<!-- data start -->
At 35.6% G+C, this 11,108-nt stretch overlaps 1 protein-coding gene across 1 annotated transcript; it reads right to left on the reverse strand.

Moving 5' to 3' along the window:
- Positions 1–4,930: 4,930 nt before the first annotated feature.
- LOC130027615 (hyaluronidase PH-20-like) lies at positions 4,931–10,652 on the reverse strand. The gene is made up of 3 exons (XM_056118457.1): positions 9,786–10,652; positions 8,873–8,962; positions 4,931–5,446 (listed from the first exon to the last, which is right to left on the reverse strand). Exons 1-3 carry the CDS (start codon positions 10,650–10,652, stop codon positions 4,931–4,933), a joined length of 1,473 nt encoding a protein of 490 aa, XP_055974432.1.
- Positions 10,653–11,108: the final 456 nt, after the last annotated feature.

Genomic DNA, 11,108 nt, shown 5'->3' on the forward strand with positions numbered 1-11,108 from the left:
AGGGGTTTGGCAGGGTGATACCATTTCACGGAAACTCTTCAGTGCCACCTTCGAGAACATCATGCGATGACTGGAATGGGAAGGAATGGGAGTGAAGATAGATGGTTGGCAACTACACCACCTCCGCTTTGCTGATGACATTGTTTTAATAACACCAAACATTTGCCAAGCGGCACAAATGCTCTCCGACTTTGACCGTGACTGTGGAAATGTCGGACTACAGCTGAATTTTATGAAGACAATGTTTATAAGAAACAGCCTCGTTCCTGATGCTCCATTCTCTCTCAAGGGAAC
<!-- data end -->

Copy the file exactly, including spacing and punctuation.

At 35.6% G+C, this 11,108-nt stretch overlaps 1 protein-coding gene across 1 annotated transcript; it reads right to left on the reverse strand.

Moving 5' to 3' along the window:
- Positions 1–4,930: 4,930 nt before the first annotated feature.
- LOC130027615 (hyaluronidase PH-20-like) lies at positions 4,931–10,652 on the reverse strand. The gene is made up of 3 exons (XM_056118457.1): positions 9,786–10,652; positions 8,873–8,962; positions 4,931–5,446 (listed from the first exon to the last, which is right to left on the reverse strand). Exons 1-3 carry the CDS (start codon positions 10,650–10,652, stop codon positions 4,931–4,933), a joined length of 1,473 nt encoding a protein of 490 aa, XP_055974432.1.
- Positions 10,653–11,108: the final 456 nt, after the last annotated feature.

Genomic DNA, 11,108 nt, shown 5'->3' on the forward strand with positions numbered 1-11,108 from the left:
AGGGGTTTGGCAGGGTGATACCATTTCACGGAAACTCTTCAGTGCCACCTTCGAGAACATCATGCGATGACTGGAATGGGAAGGAATGGGAGTGAAGATAGATGGTTGGCAACTACACCACCTCCGCTTTGCTGATGACATTGTTTTAATAACACCAAACATTTGCCAAGCGGCACAAATGCTCTCCGACTTTGACCGTGACTGTGGAAATGTCGGACTACAGCTGAATTTTATGAAGACAATGTTTATAAGAAACAGCCTCGTTCCTGATGCTCCATTCTCTCTCAAGGGAAC